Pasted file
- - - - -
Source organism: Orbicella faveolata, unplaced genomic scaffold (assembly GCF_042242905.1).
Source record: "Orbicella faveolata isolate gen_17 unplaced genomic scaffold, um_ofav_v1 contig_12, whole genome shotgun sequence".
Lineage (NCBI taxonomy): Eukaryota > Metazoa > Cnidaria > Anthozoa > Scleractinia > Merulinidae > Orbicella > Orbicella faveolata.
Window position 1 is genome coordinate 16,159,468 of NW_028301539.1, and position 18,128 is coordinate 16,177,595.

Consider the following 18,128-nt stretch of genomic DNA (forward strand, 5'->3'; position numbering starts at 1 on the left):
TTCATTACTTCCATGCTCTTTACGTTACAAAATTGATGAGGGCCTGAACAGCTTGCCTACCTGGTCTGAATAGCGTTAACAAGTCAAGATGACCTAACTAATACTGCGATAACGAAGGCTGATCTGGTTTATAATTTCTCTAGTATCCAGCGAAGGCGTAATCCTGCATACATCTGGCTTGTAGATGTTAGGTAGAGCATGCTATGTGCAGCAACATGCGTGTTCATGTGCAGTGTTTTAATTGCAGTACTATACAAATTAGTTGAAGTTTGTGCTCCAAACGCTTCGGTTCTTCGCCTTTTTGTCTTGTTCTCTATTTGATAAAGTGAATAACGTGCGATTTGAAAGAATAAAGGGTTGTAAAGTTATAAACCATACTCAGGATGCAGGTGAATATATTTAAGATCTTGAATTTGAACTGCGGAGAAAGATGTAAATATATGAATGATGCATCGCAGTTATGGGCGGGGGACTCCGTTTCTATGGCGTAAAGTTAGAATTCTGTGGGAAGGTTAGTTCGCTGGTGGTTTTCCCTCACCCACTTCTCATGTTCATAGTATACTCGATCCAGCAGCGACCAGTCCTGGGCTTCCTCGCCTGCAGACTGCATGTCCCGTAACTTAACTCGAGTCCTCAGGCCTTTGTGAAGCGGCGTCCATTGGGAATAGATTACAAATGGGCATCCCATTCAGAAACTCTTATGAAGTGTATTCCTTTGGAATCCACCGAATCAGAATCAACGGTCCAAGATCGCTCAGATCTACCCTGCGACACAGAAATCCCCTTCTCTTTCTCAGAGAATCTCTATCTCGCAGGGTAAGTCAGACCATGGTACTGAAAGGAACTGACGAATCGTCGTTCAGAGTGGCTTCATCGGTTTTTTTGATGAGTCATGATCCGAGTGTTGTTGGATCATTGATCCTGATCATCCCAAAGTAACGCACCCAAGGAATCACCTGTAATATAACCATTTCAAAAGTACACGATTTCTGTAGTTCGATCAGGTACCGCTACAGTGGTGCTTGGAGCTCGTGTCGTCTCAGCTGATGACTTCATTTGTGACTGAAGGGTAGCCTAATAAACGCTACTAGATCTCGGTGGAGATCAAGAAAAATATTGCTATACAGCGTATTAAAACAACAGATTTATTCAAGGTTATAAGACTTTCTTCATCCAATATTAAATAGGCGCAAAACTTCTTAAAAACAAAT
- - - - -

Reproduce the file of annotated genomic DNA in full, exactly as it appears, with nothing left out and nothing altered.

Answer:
Source organism: Orbicella faveolata, unplaced genomic scaffold (assembly GCF_042242905.1).
Source record: "Orbicella faveolata isolate gen_17 unplaced genomic scaffold, um_ofav_v1 contig_12, whole genome shotgun sequence".
Lineage (NCBI taxonomy): Eukaryota > Metazoa > Cnidaria > Anthozoa > Scleractinia > Merulinidae > Orbicella > Orbicella faveolata.
Window position 1 is genome coordinate 16,159,468 of NW_028301539.1, and position 18,128 is coordinate 16,177,595.

Consider the following 18,128-nt stretch of genomic DNA (forward strand, 5'->3'; position numbering starts at 1 on the left):
TTCATTACTTCCATGCTCTTTACGTTACAAAATTGATGAGGGCCTGAACAGCTTGCCTACCTGGTCTGAATAGCGTTAACAAGTCAAGATGACCTAACTAATACTGCGATAACGAAGGCTGATCTGGTTTATAATTTCTCTAGTATCCAGCGAAGGCGTAATCCTGCATACATCTGGCTTGTAGATGTTAGGTAGAGCATGCTATGTGCAGCAACATGCGTGTTCATGTGCAGTGTTTTAATTGCAGTACTATACAAATTAGTTGAAGTTTGTGCTCCAAACGCTTCGGTTCTTCGCCTTTTTGTCTTGTTCTCTATTTGATAAAGTGAATAACGTGCGATTTGAAAGAATAAAGGGTTGTAAAGTTATAAACCATACTCAGGATGCAGGTGAATATATTTAAGATCTTGAATTTGAACTGCGGAGAAAGATGTAAATATATGAATGATGCATCGCAGTTATGGGCGGGGGACTCCGTTTCTATGGCGTAAAGTTAGAATTCTGTGGGAAGGTTAGTTCGCTGGTGGTTTTCCCTCACCCACTTCTCATGTTCATAGTATACTCGATCCAGCAGCGACCAGTCCTGGGCTTCCTCGCCTGCAGACTGCATGTCCCGTAACTTAACTCGAGTCCTCAGGCCTTTGTGAAGCGGCGTCCATTGGGAATAGATTACAAATGGGCATCCCATTCAGAAACTCTTATGAAGTGTATTCCTTTGGAATCCACCGAATCAGAATCAACGGTCCAAGATCGCTCAGATCTACCCTGCGACACAGAAATCCCCTTCTCTTTCTCAGAGAATCTCTATCTCGCAGGGTAAGTCAGACCATGGTACTGAAAGGAACTGACGAATCGTCGTTCAGAGTGGCTTCATCGGTTTTTTTGATGAGTCATGATCCGAGTGTTGTTGGATCATTGATCCTGATCATCCCAAAGTAACGCACCCAAGGAATCACCTGTAATATAACCATTTCAAAAGTACACGATTTCTGTAGTTCGATCAGGTACCGCTACAGTGGTGCTTGGAGCTCGTGTCGTCTCAGCTGATGACTTCATTTGTGACTGAAGGGTAGCCTAATAAACGCTACTAGATCTCGGTGGAGATCAAGAAAAATATTGCTATACAGCGTATTAAAACAACAGATTTATTCAAGGTTATAAGACTTTCTTCATCCAATATTAAATAGGCGCAAAACTTCTTAAAAACAAAT